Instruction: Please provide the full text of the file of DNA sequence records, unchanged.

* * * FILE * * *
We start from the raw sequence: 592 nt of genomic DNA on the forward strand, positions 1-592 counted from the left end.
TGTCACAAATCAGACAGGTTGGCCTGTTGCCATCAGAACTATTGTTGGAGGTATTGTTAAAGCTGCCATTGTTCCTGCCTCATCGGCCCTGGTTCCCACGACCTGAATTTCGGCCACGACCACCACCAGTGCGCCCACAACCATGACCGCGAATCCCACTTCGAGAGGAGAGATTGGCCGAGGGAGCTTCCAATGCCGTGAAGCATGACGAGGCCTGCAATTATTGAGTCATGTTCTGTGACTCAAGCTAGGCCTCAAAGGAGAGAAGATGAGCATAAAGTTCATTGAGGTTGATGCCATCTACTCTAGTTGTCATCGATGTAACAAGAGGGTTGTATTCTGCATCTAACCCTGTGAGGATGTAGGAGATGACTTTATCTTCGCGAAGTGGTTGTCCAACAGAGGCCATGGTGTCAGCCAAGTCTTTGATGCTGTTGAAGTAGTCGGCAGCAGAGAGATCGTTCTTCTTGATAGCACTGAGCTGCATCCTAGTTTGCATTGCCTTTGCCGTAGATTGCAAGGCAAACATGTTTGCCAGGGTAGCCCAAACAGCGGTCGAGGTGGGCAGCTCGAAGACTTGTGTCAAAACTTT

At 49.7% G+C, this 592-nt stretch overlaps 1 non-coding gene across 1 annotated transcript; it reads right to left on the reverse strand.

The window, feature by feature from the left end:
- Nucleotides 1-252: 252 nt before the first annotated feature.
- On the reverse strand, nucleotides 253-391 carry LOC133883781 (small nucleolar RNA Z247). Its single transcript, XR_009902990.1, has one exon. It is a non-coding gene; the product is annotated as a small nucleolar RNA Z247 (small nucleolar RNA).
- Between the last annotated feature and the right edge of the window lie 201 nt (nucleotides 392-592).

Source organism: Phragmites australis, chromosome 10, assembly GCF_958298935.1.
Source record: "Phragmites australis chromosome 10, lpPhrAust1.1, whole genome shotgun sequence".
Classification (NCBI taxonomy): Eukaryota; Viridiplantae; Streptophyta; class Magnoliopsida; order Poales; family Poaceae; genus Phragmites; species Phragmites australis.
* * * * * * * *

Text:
We start from the raw sequence: 592 nt of genomic DNA on the forward strand, positions 1-592 counted from the left end.
TGTCACAAATCAGACAGGTTGGCCTGTTGCCATCAGAACTATTGTTGGAGGTATTGTTAAAGCTGCCATTGTTCCTGCCTCATCGGCCCTGGTTCCCACGACCTGAATTTCGGCCACGACCACCACCAGTGCGCCCACAACCATGACCGCGAATCCCACTTCGAGAGGAGAGATTGGCCGAGGGAGCTTCCAATGCCGTGAAGCATGACGAGGCCTGCAATTATTGAGTCATGTTCTGTGACTCAAGCTAGGCCTCAAAGGAGAGAAGATGAGCATAAAGTTCATTGAGGTTGATGCCATCTACTCTAGTTGTCATCGATGTAACAAGAGGGTTGTATTCTGCATCTAACCCTGTGAGGATGTAGGAGATGACTTTATCTTCGCGAAGTGGTTGTCCAACAGAGGCCATGGTGTCAGCCAAGTCTTTGATGCTGTTGAAGTAGTCGGCAGCAGAGAGATCGTTCTTCTTGATAGCACTGAGCTGCATCCTAGTTTGCATTGCCTTTGCCGTAGATTGCAAGGCAAACATGTTTGCCAGGGTAGCCCAAACAGCGGTCGAGGTGGGCAGCTCGAAGACTTGTGTCAAAACTTT

At 49.7% G+C, this 592-nt stretch overlaps 1 non-coding gene across 1 annotated transcript; it reads right to left on the reverse strand.

The window, feature by feature from the left end:
- Nucleotides 1-252: 252 nt before the first annotated feature.
- On the reverse strand, nucleotides 253-391 carry LOC133883781 (small nucleolar RNA Z247). Its single transcript, XR_009902990.1, has one exon. It is a non-coding gene; the product is annotated as a small nucleolar RNA Z247 (small nucleolar RNA).
- Between the last annotated feature and the right edge of the window lie 201 nt (nucleotides 392-592).

Source organism: Phragmites australis, chromosome 10, assembly GCF_958298935.1.
Source record: "Phragmites australis chromosome 10, lpPhrAust1.1, whole genome shotgun sequence".
Classification (NCBI taxonomy): Eukaryota; Viridiplantae; Streptophyta; class Magnoliopsida; order Poales; family Poaceae; genus Phragmites; species Phragmites australis.